Specialists rescue loon trapped in manmade pond

SONOMA, Calif.

WildRescue, a Monterey-based group that specializes in helping animals in precarious situations, freed a loon that was trapped in a pond surrounded by a high chain-link fence in southern Sonoma.

"It put up a good fight," Rebecca Dmytryk, the organization's founder said. "It was getting away from us quite often."

The loon, which is about the size of a chicken, was trapped because the pond wasn't long enough for it to take flight, but WildRescue was able to free it by about 5:30 p.m.

Dmytryk said it was trapped because the birds need about 8 feet to take off, and the fence was too high for the loon to fly over it in the pond's limited space.

She said that five rescuers initially tried out their new "pop-up pen" to catch the loon, but they were unlucky.

"We used a remote control boat to herd it towards the pen," she said. "We tried that for about 45 minutes."

The pen is essentially a cage of plastic tubing and cloth, which crews weighted down under the water in hopes the loon would swim over it. The pen would then be released, float up, and catch the loon.

"It got close to the pen, but it didn't go in," she said.

Eventually, crews used a cloth that was about 70 feet by 8 feet, and cornered the loon until it got out of the pond.

The bird had gotten weak and thin looking after spending four days stuck in the pond, Dmytryk said, so it was taken to the International Bird Rescue Research Center in Fairfield to be examined.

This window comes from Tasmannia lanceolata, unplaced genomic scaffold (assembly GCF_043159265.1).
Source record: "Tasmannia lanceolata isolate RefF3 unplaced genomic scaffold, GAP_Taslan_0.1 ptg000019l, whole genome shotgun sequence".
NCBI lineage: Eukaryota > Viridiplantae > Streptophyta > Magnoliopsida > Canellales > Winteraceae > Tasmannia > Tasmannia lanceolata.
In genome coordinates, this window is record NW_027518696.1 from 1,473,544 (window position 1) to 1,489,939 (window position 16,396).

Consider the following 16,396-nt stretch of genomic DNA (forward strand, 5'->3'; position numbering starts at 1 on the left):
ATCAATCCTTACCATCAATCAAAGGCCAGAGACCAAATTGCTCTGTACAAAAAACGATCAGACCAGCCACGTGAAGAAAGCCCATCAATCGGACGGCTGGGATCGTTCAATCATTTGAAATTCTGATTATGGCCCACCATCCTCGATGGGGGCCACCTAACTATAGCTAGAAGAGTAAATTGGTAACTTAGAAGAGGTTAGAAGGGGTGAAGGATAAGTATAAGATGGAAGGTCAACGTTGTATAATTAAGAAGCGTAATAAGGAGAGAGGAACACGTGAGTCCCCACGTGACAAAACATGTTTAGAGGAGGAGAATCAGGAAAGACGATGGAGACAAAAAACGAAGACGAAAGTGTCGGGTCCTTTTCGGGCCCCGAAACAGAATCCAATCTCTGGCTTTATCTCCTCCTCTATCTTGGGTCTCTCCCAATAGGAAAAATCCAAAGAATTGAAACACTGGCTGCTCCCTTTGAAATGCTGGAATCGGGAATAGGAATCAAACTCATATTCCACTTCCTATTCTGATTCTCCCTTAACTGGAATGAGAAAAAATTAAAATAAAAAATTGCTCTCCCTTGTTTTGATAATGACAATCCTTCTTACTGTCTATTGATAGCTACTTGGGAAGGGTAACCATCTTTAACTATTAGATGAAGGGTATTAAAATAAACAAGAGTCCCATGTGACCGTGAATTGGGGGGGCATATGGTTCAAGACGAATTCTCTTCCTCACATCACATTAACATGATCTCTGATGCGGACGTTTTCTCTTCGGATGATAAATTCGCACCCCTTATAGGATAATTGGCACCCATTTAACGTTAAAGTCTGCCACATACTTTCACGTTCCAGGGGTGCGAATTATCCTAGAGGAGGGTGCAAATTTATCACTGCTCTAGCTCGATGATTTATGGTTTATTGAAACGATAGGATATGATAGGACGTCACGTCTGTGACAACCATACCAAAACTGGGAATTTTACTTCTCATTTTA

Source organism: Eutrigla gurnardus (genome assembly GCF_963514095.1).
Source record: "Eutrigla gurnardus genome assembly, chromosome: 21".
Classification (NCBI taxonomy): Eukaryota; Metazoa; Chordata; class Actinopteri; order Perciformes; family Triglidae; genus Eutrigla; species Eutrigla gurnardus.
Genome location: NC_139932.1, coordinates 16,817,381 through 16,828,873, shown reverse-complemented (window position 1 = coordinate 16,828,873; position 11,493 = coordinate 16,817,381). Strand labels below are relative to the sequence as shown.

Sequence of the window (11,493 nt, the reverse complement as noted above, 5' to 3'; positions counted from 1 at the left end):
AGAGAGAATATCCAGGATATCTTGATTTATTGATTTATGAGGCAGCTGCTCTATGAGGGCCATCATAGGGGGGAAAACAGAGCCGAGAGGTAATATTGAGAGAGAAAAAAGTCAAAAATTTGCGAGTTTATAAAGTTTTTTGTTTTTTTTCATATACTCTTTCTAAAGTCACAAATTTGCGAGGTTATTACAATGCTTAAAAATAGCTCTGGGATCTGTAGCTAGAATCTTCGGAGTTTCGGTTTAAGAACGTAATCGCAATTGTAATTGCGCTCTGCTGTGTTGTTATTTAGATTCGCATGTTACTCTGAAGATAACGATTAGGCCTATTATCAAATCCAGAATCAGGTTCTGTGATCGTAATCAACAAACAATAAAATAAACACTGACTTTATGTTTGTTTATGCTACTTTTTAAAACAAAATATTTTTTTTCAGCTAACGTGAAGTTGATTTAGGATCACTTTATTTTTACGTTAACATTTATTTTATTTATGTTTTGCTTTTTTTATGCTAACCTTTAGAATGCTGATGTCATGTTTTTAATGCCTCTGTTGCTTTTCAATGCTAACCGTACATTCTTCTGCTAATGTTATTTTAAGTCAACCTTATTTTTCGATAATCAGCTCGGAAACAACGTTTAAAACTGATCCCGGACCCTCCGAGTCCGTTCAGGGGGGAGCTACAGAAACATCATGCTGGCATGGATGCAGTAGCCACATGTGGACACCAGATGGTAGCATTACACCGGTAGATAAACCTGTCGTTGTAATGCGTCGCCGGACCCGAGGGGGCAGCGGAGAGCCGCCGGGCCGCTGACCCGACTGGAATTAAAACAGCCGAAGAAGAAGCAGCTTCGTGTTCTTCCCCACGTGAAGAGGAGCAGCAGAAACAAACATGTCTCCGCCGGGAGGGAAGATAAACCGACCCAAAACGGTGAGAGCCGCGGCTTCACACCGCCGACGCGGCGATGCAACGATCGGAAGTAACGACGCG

Specialists at the center will give the bird an examination, feed it and release it.

Dmytryk was also working to free seagulls trapped with beer cans that have been cut in half and shoved around the birds' necks.

She said today that WildRescue stopped looking for the gulls in the past month after she no longer heard of sightings.

About five gulls were believed to have the beer cans on their necks. WildRescue freed two, and Dmytryk learned last month that the Peninsula Humane Society in San Mateo had also freed one.

"The other two have either been freed, or they've died," Dmytryk said.

"They've probably been freed," she added.

WildRescue raised about $3,500 and bought a net launcher to catch the gulls, but couldn't use it today to catch the loon, she said. "The net launcher is for land and if you use it for water, it'll drown the bird," she said.

It's a federal crime to put cans on the gulls. According to WildRescue, nearly every wild bird is protected under the Migratory Bird Treaty Act.

The act, implemented in 1918, offers protection of migratory birds from being hunted, kept as pets, or sold. It was first used as a treaty between the U.S. and Britain, but later expanded to include Mexico, Japan and Russia.

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